• Thanks, Dave! I never thought I would move to Oregon, but that would be a lot of value to just let slip away. Too bad you aren’t the greenskeeper at Bandon Dunes or something.

  2. This is a great post! I would also suggest as a rule: Child’s Pose is not an acceptable modification to every pose I cannot do.

  3. Being italian, practicing in Italy with an italian teacher, I like VERY much to hear for the original asana name, so, to me, rule #7 is the only one I’m don’t agree with (say Italian instead of english, of course). The rest is top level rules!
    ^_^

  4. Pingback: The 9 Rules Every Yoga Teacher Should Follow | insearchofawe

  5. Hilarious……….I have always thought about that BRA STRAP thing……how can she say that when there are men in the class.

  6. So spot on. I have to say, I’m pretty good with names of students and I never practice while I teach, but I’m the worst om-er ever. I always feel so awkward and pretentious.

  7. Love your posts and your sense of humor. I agree with all rules, except rule number 5. To me, the most important thing in a yoga class is not asana but the sense of self awareness. Praising people during class implies that people do their best to impress the teacher and they would constantly need their teacher’s approval to feel self-confident in their practice. I usually give feedback to my students after class. This way we can compare the way they felt and the way I saw them without me interfering with their practice. Students also can reflect on their practice more consciously and learn to be self-aware and trust their own self without expecting others to confirm they are doing well. A yoga class should make you more aware of who you are and how you feel, and there is no place for praise in it, in my opinion. Appraisals should be done before or after. Namaste!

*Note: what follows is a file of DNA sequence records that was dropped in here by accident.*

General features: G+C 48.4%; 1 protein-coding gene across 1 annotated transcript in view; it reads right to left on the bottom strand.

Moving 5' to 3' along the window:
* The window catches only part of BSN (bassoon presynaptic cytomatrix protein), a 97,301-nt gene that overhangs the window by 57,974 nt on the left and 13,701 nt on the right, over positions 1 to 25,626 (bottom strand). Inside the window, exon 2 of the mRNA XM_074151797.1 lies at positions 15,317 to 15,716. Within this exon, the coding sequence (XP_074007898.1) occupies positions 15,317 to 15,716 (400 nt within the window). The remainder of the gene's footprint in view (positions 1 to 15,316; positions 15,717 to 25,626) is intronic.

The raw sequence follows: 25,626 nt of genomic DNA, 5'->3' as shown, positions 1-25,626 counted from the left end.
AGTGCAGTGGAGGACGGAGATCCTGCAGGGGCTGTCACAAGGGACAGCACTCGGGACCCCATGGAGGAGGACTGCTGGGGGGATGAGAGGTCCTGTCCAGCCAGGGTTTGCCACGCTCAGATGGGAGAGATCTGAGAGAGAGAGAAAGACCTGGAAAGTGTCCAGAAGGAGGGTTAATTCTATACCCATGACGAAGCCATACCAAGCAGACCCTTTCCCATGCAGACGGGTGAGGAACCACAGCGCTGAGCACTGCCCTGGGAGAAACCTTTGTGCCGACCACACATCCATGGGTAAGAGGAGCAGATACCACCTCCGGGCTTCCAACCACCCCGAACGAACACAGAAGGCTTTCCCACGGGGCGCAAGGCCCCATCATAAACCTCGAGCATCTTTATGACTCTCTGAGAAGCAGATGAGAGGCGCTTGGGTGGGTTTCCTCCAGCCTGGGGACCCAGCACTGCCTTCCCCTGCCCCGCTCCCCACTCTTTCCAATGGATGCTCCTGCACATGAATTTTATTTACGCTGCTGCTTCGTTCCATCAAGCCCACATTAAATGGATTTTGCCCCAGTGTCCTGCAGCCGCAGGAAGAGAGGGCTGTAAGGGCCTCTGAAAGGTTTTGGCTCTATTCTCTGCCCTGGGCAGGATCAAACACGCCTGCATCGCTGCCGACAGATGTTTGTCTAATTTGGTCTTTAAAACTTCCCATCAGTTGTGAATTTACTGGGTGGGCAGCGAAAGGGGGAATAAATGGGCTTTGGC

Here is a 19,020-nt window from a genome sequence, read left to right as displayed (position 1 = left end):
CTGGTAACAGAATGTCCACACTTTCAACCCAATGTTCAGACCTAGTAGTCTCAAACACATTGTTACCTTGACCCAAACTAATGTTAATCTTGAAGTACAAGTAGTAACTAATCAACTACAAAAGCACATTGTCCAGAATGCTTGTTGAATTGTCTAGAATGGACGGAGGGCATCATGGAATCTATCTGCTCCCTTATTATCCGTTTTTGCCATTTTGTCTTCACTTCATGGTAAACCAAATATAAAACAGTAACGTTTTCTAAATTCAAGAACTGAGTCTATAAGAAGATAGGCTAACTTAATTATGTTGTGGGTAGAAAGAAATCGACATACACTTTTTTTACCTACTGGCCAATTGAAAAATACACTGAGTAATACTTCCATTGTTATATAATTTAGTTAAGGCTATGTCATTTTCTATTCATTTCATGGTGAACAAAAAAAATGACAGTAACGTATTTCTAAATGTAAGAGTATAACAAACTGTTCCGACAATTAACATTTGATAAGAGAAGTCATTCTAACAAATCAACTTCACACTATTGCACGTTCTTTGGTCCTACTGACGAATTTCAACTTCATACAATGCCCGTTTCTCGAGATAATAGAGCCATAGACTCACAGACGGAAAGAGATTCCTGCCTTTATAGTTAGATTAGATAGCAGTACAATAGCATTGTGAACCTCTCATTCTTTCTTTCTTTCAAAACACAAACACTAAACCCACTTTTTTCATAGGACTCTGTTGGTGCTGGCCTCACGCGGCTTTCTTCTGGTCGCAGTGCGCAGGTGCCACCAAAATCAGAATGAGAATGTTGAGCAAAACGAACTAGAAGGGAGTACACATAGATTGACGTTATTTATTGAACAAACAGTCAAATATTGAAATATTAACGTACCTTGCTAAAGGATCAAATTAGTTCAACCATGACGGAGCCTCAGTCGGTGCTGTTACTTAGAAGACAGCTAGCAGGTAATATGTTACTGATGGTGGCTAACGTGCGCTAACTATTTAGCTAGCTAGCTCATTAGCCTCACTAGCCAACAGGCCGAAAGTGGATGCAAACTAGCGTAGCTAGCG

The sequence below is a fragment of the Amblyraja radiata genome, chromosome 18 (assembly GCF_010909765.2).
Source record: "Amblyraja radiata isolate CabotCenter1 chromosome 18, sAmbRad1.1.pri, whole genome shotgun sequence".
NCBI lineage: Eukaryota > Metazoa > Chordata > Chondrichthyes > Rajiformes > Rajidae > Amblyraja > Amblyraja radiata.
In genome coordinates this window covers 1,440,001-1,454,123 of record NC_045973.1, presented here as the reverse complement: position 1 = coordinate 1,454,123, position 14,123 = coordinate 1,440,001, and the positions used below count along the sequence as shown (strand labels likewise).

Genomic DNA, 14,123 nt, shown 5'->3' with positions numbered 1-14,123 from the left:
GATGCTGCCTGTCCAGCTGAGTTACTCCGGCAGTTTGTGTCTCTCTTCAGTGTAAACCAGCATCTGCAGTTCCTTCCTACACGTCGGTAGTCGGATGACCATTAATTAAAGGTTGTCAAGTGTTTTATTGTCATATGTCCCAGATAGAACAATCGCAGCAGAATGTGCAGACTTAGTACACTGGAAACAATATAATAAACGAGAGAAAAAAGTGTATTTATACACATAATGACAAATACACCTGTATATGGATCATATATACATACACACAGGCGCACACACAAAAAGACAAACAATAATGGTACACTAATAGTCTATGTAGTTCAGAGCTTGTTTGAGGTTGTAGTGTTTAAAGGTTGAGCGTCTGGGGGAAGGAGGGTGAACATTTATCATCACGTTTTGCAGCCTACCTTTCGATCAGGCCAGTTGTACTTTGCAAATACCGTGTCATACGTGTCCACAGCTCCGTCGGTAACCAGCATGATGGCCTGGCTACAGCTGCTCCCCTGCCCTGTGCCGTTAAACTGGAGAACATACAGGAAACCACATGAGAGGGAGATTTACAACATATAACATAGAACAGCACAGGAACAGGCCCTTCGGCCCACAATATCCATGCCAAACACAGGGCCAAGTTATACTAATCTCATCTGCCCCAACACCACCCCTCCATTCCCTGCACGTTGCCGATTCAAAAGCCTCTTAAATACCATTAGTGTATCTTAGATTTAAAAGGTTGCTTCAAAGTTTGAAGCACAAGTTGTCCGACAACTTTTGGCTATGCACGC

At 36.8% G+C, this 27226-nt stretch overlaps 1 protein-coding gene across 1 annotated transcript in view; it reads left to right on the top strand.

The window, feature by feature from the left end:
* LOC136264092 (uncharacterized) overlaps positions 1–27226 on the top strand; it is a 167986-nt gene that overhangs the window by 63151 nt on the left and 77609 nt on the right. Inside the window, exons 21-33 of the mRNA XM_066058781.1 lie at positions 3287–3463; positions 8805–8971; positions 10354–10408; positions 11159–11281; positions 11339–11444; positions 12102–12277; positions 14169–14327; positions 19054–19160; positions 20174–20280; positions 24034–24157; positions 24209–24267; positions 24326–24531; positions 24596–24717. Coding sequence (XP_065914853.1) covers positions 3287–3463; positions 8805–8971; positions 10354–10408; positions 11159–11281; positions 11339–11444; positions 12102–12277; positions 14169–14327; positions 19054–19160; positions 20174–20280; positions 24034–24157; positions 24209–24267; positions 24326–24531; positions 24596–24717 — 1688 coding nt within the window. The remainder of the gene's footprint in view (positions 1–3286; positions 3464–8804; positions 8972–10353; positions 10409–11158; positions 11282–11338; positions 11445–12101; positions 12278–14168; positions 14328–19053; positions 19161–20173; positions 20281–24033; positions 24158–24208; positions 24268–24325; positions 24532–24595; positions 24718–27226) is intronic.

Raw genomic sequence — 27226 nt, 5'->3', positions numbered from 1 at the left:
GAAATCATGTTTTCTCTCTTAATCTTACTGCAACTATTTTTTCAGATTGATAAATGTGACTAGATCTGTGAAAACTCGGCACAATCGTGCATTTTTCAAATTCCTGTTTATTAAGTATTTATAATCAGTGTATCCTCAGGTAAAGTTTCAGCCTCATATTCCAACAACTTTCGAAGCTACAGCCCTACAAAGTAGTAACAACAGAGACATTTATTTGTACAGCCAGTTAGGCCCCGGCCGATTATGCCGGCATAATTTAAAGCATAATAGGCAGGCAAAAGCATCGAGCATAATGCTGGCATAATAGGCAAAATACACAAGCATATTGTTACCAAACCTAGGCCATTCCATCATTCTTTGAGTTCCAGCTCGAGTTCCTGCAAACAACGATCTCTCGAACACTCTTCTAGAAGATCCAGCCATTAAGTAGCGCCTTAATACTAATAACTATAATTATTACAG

• That’s fair! You can still show off that you know everyone’s name by saying “hi, ____” when they show up for your class. It sets a really warm and inviting environment.

      • Yep, for that I totally agree. ;))) I am not sure if in your case it’s more a matter of loving to hear your name said than of warm environment. ;))) kidding.

  8. This made me laugh out loud…. because it is soooo true!!!! I love it… i am a student and a teacher and could relate from both aspects… you will be very famous soon, if not already!!

  9. Your responses to comments are just as funny as the original blog. Loved this! I can’t wait until the day when our teacher asks us all to hold our balls. Hahaha! The best direction ever had in yoga so far was to take “deep breasts” while we were in up dog. All the other peaceful warriors kept their zen while my friend and I fell on the floor laughing like a pair of 12 year old boys (as opposed to the 40 something housewives we are!)

  10. Good lord, how did I get here? I don’t even do yoga anymore!! Why am I sitting here reading every one of these comments and laughing my head off?? Thanks for the nice and funny pictures. Now I’m getting back to work. Geez.

  11. Love it! My husband and I just opened a yoga studio in NYC (uwsyoga.com, if you want to check it out and drop by some day so we can say your name a million times in class), and I think we’re going to print out your blog and put it up where all teachers (including ourselves, natch) can read it, again and again! Thanks so much for sayin’ it, loud and proud. The light in me sees the light in you, babe… whatever that means… ; )

  12. Pingback: The 9 Rules Every Yoga Teacher Should Follow by Rob Pollak - Iris Yoga - Iris Kern-Foster. Yoga Teacher

  13. This is so funny! One of the best things a yoga teacher has ever said is that passing gas was normal while doing yoga. After she said that I felt like the pressure to not release pressure was gone. Class was active. We didn’t fart around. But if some active person farted, it wasn’t an embarrassing show stopper. I have to admit I liked that.

  14. Pingback: What to really expect at your first yoga class | Rob Complains About Things

  15. Hi Rob, one of my Teachers sent this to me and you know what? You are absolutely right. In fact, I cover all of these in my teacher training. Nice job! Come to O2 and you are guaranteed to feel recognized! Peace out and a loud Ommmm, Mimi

  16. Pingback: 9 Rules Every Yoga Teacher Should Follow. ~ Rob Pollak ~ Funny! | Soaring Spirit Yoga Studio